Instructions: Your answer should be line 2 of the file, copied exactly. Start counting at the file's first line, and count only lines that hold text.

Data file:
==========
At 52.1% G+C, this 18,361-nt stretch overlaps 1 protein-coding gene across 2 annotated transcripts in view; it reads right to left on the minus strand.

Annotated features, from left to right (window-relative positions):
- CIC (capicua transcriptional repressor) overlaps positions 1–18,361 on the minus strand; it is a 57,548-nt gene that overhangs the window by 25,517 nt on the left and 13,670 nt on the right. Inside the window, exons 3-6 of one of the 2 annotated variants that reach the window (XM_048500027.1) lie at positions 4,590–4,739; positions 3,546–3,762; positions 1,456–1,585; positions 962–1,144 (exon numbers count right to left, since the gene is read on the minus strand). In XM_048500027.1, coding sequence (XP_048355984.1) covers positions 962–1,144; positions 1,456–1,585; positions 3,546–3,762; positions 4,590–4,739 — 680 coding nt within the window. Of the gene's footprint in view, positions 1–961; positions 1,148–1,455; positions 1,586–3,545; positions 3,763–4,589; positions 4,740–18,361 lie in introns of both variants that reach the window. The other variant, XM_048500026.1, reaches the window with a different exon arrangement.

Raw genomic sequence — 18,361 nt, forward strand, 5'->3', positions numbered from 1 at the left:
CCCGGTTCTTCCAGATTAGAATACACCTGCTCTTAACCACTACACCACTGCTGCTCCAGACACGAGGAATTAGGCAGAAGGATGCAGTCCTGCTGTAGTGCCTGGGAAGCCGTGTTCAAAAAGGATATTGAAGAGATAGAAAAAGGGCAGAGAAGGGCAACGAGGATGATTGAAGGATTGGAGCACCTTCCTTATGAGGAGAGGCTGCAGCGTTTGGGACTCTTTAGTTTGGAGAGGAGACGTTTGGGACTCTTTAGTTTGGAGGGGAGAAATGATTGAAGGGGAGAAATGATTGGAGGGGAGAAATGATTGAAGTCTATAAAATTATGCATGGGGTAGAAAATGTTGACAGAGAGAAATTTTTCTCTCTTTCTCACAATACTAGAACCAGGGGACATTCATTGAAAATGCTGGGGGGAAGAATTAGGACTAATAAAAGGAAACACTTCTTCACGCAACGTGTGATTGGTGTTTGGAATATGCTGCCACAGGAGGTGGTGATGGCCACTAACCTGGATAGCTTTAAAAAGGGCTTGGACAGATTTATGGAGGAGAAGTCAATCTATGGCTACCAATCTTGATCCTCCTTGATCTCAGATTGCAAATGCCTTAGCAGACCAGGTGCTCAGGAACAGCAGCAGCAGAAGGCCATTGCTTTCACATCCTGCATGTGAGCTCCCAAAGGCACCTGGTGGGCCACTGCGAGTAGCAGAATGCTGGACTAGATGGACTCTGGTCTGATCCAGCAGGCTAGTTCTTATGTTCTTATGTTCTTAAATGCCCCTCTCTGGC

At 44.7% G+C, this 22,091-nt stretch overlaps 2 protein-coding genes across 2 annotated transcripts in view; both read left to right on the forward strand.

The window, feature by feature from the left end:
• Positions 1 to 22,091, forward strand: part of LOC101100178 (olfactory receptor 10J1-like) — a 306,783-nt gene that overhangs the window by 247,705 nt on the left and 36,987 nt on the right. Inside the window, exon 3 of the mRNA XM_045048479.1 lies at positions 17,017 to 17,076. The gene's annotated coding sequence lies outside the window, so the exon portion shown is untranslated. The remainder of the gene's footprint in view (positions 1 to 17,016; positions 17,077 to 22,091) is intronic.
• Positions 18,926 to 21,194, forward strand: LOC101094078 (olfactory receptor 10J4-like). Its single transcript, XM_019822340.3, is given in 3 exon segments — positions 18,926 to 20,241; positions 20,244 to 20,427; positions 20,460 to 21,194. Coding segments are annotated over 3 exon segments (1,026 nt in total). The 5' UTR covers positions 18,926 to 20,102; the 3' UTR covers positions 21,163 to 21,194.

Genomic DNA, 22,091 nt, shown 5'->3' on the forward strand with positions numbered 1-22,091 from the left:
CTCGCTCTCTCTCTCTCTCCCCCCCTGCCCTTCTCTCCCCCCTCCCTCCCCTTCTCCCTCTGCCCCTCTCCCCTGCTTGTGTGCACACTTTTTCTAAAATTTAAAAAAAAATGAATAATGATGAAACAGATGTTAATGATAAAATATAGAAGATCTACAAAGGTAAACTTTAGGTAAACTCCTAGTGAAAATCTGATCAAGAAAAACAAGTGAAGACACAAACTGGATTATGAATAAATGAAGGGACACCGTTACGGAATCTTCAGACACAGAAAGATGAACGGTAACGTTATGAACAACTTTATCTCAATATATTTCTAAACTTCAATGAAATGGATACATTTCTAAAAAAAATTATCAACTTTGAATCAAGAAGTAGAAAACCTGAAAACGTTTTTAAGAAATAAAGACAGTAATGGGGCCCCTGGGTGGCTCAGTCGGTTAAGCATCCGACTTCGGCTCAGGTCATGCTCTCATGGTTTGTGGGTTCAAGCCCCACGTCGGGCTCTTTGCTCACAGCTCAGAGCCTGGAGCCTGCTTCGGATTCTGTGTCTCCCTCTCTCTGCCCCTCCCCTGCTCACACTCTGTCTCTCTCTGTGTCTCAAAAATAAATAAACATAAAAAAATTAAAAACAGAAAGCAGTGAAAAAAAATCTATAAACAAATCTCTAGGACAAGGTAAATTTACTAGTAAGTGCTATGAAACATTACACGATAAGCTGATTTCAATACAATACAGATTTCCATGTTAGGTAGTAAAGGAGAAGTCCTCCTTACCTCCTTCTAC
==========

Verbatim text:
Annotated features, from left to right (window-relative positions):